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Now, Jimmy doesn't need to be promoted. He doesn't need a title to prove his worth. He went from whatever turnover he was doing last year to the turnover he's doing this year, and he's smashing it every week, and so is every other PM.
Naturally, we're all competitive but we don't compare numbers. It's not about that. It's about how well you did better this week than you did last week and how you're performing.
As a sales manager, I do a lot of the relationship stuff, but I try not to be a part of the race because I need to be the coach. That's the role that's needed.
Support and Motivate Your People
Jim: When I became a project manager at PFI, I always felt that I had the full backing of the company. As a project manager, you can make this job your own, go out, and build your own client base however you want to find them. Nobody is saying, "We're in manufacturing or we're an engineering company. Don't do that."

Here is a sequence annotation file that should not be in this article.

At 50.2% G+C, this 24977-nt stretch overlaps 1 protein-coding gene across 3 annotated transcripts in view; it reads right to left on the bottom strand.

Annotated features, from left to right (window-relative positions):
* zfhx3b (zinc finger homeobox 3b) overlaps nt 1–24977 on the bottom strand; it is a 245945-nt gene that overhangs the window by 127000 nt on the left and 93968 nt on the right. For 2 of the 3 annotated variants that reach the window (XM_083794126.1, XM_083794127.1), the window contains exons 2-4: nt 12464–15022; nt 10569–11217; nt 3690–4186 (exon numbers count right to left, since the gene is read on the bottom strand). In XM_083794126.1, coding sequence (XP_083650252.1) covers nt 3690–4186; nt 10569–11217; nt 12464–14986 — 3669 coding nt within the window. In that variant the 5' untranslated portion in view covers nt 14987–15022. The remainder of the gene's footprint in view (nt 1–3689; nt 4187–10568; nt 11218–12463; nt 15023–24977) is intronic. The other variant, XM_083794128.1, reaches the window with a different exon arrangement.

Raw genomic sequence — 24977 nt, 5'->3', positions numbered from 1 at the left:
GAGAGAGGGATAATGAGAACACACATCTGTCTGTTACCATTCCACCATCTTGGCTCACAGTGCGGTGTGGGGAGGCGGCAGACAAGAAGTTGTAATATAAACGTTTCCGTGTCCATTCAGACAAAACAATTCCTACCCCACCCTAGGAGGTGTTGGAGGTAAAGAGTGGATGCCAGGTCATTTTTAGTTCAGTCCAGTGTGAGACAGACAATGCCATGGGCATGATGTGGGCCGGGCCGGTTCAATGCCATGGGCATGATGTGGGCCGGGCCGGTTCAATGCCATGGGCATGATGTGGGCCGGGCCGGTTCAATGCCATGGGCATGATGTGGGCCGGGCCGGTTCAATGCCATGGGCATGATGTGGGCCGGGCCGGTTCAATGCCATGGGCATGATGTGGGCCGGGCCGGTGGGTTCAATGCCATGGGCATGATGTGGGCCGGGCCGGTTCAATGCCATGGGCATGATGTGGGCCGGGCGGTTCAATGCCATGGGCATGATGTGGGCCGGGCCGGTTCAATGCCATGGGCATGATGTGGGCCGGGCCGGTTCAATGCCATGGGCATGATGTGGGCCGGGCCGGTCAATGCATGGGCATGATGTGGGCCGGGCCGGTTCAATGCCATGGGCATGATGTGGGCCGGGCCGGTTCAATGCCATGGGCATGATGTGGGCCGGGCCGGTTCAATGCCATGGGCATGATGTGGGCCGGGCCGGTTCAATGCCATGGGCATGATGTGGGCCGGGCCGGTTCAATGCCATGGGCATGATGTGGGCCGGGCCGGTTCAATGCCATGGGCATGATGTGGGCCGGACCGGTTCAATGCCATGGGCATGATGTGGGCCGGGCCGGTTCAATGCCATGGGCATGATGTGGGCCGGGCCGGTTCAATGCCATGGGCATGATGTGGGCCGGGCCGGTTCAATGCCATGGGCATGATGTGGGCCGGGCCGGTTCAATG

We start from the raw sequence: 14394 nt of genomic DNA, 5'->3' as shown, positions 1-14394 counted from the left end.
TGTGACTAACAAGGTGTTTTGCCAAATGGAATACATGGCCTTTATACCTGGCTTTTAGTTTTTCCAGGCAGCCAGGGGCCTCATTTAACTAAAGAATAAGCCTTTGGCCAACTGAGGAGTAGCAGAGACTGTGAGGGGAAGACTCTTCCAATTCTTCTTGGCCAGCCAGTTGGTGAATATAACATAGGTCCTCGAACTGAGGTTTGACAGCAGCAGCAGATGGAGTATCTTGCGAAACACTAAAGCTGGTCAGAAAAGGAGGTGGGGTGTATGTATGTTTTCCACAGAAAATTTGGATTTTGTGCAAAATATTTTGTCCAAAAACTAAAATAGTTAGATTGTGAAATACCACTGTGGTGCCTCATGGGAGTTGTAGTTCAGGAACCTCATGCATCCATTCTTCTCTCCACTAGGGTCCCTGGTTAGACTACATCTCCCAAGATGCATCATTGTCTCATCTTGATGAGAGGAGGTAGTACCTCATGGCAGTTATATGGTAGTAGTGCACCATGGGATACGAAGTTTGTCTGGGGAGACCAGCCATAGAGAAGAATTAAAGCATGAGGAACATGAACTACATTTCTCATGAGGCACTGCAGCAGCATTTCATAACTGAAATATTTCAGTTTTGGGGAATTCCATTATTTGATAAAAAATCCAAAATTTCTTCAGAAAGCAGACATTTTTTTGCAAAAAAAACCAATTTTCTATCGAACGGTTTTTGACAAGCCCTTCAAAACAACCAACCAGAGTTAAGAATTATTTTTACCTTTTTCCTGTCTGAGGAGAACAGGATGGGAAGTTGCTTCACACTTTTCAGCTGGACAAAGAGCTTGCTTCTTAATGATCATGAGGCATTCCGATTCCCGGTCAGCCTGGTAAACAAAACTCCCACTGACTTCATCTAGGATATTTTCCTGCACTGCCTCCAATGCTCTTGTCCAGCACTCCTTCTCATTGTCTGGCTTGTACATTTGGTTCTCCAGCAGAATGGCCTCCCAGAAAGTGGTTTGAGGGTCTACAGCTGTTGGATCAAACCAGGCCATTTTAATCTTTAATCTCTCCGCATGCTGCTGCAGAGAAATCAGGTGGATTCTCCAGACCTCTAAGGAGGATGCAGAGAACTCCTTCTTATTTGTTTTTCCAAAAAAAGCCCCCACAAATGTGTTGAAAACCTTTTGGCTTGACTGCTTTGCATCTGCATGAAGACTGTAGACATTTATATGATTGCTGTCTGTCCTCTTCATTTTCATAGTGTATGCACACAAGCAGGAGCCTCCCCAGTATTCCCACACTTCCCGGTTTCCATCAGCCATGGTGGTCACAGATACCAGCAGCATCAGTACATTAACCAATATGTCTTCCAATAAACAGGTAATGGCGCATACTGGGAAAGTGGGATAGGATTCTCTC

Adam: I don't need to go over to Jim and say, you need to improve on this. Jim has higher standards for himself than I could ever put on him, and that's one thing I'm very grateful for with all of our team. I don't need to manage their performance or anything because they're setting their own bar so much higher.
Jim: And when I'm there to support our lead installer on site, I tell him what we need to do but I don't have to tell him how to do it because he's a much better tradesman than I ever was. I get there, do all the paperwork, do all the client-facing stuff, get them the right gear, get the right parts, and set them going until I feel like I'm on his way—that's the time for me to get out of there.
It’s like I'm on the bus and it's my job to get the right people in the right seats. I don't even have to drive the bus. I just have to find the best bus driver.
Adam: It's a conductor in an orchestra. You've got all these subcontractors, our guys, engineers, the whole lot. Jim's role is to time it beautifully, to get the engineer to do the design on time for it to roll into the next sequence and get to the crescendo.